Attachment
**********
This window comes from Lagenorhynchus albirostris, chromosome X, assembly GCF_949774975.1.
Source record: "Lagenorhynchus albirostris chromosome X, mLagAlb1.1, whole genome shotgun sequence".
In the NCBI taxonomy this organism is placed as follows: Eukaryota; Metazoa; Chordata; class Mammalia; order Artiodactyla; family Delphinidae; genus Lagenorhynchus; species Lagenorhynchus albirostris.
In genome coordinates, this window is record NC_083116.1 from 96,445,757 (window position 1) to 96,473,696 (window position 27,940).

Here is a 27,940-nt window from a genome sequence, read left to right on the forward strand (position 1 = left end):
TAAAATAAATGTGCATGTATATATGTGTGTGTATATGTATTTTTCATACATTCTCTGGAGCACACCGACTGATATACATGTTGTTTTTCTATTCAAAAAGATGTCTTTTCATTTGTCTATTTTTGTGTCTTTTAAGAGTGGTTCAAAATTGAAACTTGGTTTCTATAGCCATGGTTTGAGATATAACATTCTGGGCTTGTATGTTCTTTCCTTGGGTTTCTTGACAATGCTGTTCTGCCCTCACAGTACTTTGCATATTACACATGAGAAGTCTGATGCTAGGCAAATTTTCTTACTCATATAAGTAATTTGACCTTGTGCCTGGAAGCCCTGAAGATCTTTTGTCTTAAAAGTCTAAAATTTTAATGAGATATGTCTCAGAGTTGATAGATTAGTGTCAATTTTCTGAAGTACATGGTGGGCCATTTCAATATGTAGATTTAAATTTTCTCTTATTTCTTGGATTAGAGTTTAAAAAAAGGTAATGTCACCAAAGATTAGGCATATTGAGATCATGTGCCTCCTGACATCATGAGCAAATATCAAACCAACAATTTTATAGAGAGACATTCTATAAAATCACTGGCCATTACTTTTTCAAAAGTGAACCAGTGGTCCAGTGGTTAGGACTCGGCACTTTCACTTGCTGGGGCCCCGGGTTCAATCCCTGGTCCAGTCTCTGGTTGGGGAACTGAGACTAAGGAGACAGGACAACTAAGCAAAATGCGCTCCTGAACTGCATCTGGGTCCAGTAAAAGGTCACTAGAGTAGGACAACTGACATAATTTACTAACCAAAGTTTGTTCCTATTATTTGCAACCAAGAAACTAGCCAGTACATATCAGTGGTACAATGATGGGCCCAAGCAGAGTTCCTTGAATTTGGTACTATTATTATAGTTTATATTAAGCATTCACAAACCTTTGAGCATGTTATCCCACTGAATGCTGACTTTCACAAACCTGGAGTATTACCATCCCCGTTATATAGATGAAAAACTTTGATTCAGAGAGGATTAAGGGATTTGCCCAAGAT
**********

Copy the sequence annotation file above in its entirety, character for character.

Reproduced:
This window comes from Lagenorhynchus albirostris, chromosome X, assembly GCF_949774975.1.
Source record: "Lagenorhynchus albirostris chromosome X, mLagAlb1.1, whole genome shotgun sequence".
In the NCBI taxonomy this organism is placed as follows: Eukaryota; Metazoa; Chordata; class Mammalia; order Artiodactyla; family Delphinidae; genus Lagenorhynchus; species Lagenorhynchus albirostris.
In genome coordinates, this window is record NC_083116.1 from 96,445,757 (window position 1) to 96,473,696 (window position 27,940).

Here is a 27,940-nt window from a genome sequence, read left to right on the forward strand (position 1 = left end):
TAAAATAAATGTGCATGTATATATGTGTGTGTATATGTATTTTTCATACATTCTCTGGAGCACACCGACTGATATACATGTTGTTTTTCTATTCAAAAAGATGTCTTTTCATTTGTCTATTTTTGTGTCTTTTAAGAGTGGTTCAAAATTGAAACTTGGTTTCTATAGCCATGGTTTGAGATATAACATTCTGGGCTTGTATGTTCTTTCCTTGGGTTTCTTGACAATGCTGTTCTGCCCTCACAGTACTTTGCATATTACACATGAGAAGTCTGATGCTAGGCAAATTTTCTTACTCATATAAGTAATTTGACCTTGTGCCTGGAAGCCCTGAAGATCTTTTGTCTTAAAAGTCTAAAATTTTAATGAGATATGTCTCAGAGTTGATAGATTAGTGTCAATTTTCTGAAGTACATGGTGGGCCATTTCAATATGTAGATTTAAATTTTCTCTTATTTCTTGGATTAGAGTTTAAAAAAAGGTAATGTCACCAAAGATTAGGCATATTGAGATCATGTGCCTCCTGACATCATGAGCAAATATCAAACCAACAATTTTATAGAGAGACATTCTATAAAATCACTGGCCATTACTTTTTCAAAAGTGAACCAGTGGTCCAGTGGTTAGGACTCGGCACTTTCACTTGCTGGGGCCCCGGGTTCAATCCCTGGTCCAGTCTCTGGTTGGGGAACTGAGACTAAGGAGACAGGACAACTAAGCAAAATGCGCTCCTGAACTGCATCTGGGTCCAGTAAAAGGTCACTAGAGTAGGACAACTGACATAATTTACTAACCAAAGTTTGTTCCTATTATTTGCAACCAAGAAACTAGCCAGTACATATCAGTGGTACAATGATGGGCCCAAGCAGAGTTCCTTGAATTTGGTACTATTATTATAGTTTATATTAAGCATTCACAAACCTTTGAGCATGTTATCCCACTGAATGCTGACTTTCACAAACCTGGAGTATTACCATCCCCGTTATATAGATGAAAAACTTTGATTCAGAGAGGATTAAGGGATTTGCCCAAGAT